A spatial-mode selection is derived based on the conventional joint Tx/Rx MMSE design because this design represents the core transmission structure on which the even-MSE design is based. An exemplary strategy is to first use a spatial-mode selection to optimize the core transmission structure {ΣTp opt R}, the even-MSE then additionally applies the unitary matrix Z, which is now a popt-tap IFFT, to further balance the MSEs and the SNRs across the used popt spatial streams.

A key element in the method described above is the block diagonalization concept, which is to be realized by carefully determining the matrices F and G. Indeed, the pre-filtering at the base station allows the pre-compensation of the channel phase (and amplitude) in such a way that simultaneous users receive their own signal free of MUI. Additionally, this technique includes quasi-perfect downlink channel knowledge, which can be acquired during the uplink or during the downlink and fed back by signaling. From the point of view of minimizing the signaling overhead and resistance to channel time-variations, the former approach is preferred. One starts from the assumption that the channel is reciprocal, so that the downlink channel matrix is simply the transpose of the uplink channel matrix.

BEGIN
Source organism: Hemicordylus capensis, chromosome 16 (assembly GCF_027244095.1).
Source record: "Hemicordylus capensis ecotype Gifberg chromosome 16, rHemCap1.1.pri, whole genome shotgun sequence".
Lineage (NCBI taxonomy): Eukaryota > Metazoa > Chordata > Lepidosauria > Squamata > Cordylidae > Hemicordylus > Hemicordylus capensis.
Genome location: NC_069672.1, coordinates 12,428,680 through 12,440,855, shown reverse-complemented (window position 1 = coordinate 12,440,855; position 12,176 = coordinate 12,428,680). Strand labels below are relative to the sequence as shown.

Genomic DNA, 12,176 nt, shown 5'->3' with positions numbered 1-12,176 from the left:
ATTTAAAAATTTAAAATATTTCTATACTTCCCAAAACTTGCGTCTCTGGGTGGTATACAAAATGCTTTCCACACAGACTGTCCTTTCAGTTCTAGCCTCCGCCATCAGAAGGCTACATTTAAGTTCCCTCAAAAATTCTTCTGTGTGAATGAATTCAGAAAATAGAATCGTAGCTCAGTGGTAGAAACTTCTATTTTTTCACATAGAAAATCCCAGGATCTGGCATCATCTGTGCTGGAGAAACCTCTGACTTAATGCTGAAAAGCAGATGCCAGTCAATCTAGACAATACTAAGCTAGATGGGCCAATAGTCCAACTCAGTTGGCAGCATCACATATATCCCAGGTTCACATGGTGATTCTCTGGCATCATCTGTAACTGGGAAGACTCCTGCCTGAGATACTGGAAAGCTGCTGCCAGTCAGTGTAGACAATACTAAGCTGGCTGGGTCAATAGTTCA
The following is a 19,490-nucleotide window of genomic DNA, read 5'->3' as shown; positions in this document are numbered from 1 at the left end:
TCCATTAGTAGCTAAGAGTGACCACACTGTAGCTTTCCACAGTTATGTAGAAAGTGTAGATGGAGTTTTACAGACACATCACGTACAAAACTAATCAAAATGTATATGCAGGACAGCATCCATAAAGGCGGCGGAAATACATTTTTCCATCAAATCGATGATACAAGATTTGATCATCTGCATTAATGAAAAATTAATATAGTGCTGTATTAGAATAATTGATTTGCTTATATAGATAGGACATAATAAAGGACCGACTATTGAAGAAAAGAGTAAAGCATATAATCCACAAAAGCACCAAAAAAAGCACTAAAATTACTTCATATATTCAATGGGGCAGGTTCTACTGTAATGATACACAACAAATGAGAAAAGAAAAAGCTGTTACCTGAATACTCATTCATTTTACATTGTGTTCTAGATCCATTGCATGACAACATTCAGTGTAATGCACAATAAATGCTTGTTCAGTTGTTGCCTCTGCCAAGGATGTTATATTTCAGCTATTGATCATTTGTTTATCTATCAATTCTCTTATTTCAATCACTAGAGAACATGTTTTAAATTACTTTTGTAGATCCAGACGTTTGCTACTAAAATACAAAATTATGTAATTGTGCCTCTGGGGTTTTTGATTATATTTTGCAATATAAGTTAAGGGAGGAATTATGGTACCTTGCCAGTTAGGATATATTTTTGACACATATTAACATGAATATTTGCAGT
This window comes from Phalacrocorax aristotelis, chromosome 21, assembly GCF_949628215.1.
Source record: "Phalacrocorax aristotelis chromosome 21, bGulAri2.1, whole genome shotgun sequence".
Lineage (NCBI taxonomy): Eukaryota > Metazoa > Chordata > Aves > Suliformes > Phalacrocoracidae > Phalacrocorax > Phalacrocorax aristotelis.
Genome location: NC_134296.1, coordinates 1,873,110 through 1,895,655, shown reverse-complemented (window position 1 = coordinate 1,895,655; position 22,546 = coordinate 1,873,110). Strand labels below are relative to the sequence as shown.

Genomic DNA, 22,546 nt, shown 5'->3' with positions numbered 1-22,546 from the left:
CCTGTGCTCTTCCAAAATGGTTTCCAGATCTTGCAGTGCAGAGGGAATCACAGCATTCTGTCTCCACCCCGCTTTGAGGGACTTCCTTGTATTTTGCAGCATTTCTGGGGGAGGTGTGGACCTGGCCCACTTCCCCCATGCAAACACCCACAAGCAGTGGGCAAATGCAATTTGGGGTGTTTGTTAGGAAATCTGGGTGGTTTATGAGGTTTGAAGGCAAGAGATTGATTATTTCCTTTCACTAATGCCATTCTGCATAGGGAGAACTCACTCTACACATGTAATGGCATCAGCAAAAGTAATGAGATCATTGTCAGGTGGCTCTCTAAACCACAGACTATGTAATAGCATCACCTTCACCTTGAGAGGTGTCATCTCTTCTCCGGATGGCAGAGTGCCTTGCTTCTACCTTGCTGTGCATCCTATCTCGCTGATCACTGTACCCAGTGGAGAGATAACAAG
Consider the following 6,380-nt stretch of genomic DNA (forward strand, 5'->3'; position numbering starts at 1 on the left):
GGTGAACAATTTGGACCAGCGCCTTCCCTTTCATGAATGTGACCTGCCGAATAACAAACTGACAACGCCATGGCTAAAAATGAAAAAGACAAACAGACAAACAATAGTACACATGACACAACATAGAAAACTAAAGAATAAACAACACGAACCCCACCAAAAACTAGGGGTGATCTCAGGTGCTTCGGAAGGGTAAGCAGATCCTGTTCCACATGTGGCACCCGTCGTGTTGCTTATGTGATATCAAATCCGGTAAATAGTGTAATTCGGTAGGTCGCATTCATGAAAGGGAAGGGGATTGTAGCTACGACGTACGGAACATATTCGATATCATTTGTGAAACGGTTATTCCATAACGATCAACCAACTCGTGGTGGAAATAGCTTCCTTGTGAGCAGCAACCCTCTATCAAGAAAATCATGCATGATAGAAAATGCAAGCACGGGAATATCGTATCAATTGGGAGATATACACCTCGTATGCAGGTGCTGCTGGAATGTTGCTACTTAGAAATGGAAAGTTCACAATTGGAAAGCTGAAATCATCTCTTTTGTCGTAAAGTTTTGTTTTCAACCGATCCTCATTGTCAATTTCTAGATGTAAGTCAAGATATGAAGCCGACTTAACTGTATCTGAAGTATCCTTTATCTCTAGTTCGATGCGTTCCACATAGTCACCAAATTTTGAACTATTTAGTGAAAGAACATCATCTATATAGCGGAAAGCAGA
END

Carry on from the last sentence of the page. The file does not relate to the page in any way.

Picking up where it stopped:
However, the ‘channel’ is actually made up of several parts: the propagation channel (the medium between the antennas), the antennas and the transceiver RF, IF and baseband circuits at both sides of the link. The transceiver circuits are usually not reciprocal and this can jeopardize the system performance.

A system with a multi-antenna base station and a single antenna terminal is described. Note, however, that in other embodiments, the system is extended to a full MIMO scenario (multi-antenna base station and a multi-antenna terminal).